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The evolution of tear substitutes


In an ongoing effort to ameliorate the discomfort and blurred vision that stems from dry eye, tear substitutes have undergone numerous improvements to enhance their efficacy and safety to the ocular surface.

In an ongoing effort to ameliorate the discomfort and blurred vision that stems from dry eye, tear substitutes have undergone numerous improvements to enhance their efficacy and safety to the ocular surface.

As we learn more about the changes of the ocular surface in disease, so have we improved the effectiveness of tear replacements.

Assess dry eye from a systemic standpoint

Generations of tear substitutes

First generation tears were simply a saline-based, isotonic or hypotonic solution with preservatives, notably benzalkonium chloride (BAK). Although these tear substitutes did not blur vision, they were short acting and needed frequent re-application.

Second generation tears added natural and synthetic polymers (methylcellulose derivatives) and synthetic polymers (e.g., polyvinyl alcohol, povidone, polysorbate-80, HP guar) with gentler preservatives or preservative-free products. These agents are of thicker viscosity or a gel-forming nature and afford higher retention times. Often, the trade-off for this improvement can be short-term blur.

Third generation tears are considered those that incorporate hyaluronic acid (HA). Hyaluronic acid is found naturally in the human body, mainly in connective tissue, but also in vitreous body and synovial fluid and in the tear fluid of the eye. Sodium hyaluronate (sodium salt of hyaluronic acid) has water-retaining properties and reduces the shear forces of the blink. It is highly effective at entrapping water and preventing evaporation prolonging beneficial effects. Hyaluronic acid, with its natural bio-adhesive properties, provides longer hydration. Sodium hyaluronate also seems to have protective effects on the corneal epithelium.1

Considered fourth generations tears because of the addition of lipid oil-in-water nanoemulsions, these most advanced tear replacements address the evaporation concern of other tear replacements. Artificial tears with a lipid component are presumed to replenish the lipid layer. They have been shown to have a long residence time in the tear film, reduce the tear evaporation rate, improve the signs and symptoms of dry eye, improve the structure of the lipid layer, and to improve diagnostic test results, particularly the Schirmer score and tear break-up time.2



Creating artificial tears

The process of developing a lipid-containing artificial tear can be hampered by many factors, including the combination of immiscible (unmixable) liquids, instability, irregular spreading, effects on visual acuity, and light scattering. There have been varying degrees of success at producing lipid-containing artificial tears in the past, the first being TearGard (Bio Products Ophthalmics Inc.) in 1983, which was successful in protecting the integrity of the tear film and providing relief for dry eye patients.3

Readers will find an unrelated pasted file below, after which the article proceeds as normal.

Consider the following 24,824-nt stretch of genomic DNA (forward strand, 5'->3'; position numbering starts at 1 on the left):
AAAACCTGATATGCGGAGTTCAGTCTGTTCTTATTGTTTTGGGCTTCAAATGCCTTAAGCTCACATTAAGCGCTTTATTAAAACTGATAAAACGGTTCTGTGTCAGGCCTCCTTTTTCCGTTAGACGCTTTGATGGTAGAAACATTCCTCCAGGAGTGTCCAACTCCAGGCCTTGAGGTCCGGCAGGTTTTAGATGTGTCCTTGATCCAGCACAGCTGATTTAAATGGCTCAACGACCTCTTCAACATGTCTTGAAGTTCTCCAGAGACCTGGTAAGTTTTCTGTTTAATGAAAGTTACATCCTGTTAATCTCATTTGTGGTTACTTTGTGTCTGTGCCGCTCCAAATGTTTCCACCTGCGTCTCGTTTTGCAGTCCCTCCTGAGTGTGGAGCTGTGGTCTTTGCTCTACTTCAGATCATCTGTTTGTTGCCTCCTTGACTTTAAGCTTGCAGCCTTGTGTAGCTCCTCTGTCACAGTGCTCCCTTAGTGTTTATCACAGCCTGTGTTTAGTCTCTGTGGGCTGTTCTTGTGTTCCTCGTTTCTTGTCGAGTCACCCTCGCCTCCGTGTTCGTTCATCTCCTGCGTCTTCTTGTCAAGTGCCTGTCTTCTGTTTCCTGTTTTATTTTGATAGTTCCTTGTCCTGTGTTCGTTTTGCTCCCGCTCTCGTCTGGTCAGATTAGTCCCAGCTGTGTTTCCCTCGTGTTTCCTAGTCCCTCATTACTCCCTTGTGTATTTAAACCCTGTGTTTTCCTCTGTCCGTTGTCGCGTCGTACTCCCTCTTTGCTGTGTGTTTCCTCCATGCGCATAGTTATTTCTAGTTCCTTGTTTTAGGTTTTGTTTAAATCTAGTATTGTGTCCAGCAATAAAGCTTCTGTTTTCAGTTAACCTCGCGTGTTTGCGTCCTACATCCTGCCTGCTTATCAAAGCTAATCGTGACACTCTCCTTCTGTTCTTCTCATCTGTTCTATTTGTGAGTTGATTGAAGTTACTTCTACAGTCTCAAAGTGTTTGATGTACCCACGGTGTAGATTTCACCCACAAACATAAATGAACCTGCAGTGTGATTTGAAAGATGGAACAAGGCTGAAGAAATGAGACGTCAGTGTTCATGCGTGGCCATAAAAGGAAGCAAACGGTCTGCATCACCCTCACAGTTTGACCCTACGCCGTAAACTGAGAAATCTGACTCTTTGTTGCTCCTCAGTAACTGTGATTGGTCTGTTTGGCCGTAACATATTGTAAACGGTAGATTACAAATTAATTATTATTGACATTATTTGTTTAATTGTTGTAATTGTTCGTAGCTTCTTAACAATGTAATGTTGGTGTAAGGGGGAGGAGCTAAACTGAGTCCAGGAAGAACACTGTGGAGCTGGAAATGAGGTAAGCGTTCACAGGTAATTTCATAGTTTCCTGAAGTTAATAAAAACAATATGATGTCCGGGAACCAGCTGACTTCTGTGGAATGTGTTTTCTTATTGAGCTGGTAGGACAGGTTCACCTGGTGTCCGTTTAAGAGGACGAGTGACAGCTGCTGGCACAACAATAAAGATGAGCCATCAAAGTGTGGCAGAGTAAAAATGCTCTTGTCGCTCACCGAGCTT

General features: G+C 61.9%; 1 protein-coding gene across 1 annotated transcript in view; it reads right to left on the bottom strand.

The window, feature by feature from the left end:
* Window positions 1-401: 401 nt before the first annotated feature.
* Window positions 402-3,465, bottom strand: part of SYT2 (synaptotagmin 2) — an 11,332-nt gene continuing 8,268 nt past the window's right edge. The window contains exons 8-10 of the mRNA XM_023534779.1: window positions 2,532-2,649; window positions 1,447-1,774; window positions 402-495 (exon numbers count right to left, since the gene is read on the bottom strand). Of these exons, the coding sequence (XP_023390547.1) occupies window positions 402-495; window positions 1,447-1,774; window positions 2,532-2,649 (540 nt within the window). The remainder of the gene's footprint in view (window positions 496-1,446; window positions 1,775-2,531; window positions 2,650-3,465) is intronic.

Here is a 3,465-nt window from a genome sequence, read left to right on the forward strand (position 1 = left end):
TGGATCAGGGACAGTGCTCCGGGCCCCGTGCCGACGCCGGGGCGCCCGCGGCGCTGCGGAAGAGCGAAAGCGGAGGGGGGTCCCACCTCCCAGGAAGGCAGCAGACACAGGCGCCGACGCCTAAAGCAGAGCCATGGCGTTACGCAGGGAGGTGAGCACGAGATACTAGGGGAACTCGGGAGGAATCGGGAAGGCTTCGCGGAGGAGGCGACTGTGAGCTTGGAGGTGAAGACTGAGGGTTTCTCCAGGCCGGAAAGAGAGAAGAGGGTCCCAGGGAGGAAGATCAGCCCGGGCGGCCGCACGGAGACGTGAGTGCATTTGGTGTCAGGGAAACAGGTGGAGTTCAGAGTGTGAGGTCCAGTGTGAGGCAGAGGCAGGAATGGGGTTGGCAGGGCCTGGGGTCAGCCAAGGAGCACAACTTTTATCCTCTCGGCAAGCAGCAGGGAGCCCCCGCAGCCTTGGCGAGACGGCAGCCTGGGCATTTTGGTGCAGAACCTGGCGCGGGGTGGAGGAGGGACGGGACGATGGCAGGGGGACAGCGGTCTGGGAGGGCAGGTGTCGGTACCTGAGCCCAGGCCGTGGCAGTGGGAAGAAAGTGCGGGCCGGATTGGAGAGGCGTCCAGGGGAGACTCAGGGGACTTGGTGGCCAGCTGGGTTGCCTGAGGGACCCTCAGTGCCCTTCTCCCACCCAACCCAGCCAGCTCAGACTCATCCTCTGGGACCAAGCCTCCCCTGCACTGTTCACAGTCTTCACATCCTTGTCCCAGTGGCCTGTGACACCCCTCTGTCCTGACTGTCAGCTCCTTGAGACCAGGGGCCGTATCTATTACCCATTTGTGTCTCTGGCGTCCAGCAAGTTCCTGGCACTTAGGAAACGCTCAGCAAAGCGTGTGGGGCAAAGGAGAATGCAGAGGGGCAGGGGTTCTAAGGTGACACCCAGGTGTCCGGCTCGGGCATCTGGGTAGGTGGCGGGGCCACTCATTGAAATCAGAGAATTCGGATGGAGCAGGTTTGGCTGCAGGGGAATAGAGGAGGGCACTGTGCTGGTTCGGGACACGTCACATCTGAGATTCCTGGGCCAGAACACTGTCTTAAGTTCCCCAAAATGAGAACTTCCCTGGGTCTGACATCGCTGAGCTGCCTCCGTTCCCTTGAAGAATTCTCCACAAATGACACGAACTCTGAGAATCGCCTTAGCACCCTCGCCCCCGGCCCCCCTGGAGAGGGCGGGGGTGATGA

How to create a dry eye center

An emulsion is a mixture of two or more liquids that are normally unblendable; common examples of emulsions are milk, mayonnaise, and paint. In tear replacements, oil and water nanoemulsions reduce tear evaporation without blurring while providing surface hydration. Nanoemulsions also improve ocular bioavailability of lipophilic or poorly water-soluble drugs. Generally emulsions need “surface active agents,” or surfactants to stabilize them. The most common surfactant agents create a negatively charged (anionic) preparation.

NovaSorb, the delivery system in RetaineMGD (OCuSOFT) (currently the only marketed cationic lipid emulsion lubricating therapeutic) is a unique oil-in-water nanoemulsion that carries a positive (cationic) charge that delivers ingredients through the electrostatic attraction between positively charged droplets and the negatively charged ocular surface.4 Electrostatic interaction increases the lubricants dwell time (residence time), intuitively enhancing bioactivity. In addition, the nanosize of the oil droplets creates an increased contact surface with the ocular surface cells. RetaineMGD is preservative-free, supplied in single-use vials.

Other lipid tear replacements include Refresh Optive Advanced (Allergan), Systane Balance (Alcon), Tears Again Liposome Spray (OCuSOFT) and recently re-released SootheXP (Bausch + Lomb). The first marketed ophthalmic emulsion drug product was Restasis (Allergan), a preservative-free anionic emulsion of cyclosporine A (CsA) at 0.05 percent. Interestingly, Allergan’s preservative-free Refresh Endura, discontinued in 2009, was a castor oil-in-water emulsion. 

It is an exciting time for clinicians and patients as our knowledge and experience in ocular surface disease is tested and refined. New diagnostic technologies can help us analyze and define ocular surface disease and guide our new and sophisticated therapeutic choices for our patients.


1. Choy EP, Cho P, Benzie IF, et al. Investigation of corneal effect of different types of artificial tears in simulated dry eye condition using a novel porcine dry eye model (pDEM). Cornea. 2006 Dec;25(10):1200-4.

2. Lee SY, Tong L. Lipid-containing lubricants for dry eye: a systematic review. Optom Vis Sci. 2012 Nov;89(11):1654–61.

3. Silverman JJ. The first three-layered tear substitute. Contacto. 1983;27:19–22.

4. Lallemand F, Daull P, Benita Set al. Successfully improving ocular drug delivery using the cationic nanoemulsion, NovaSorb. J Drug Deliv. 2012;2012:604204.

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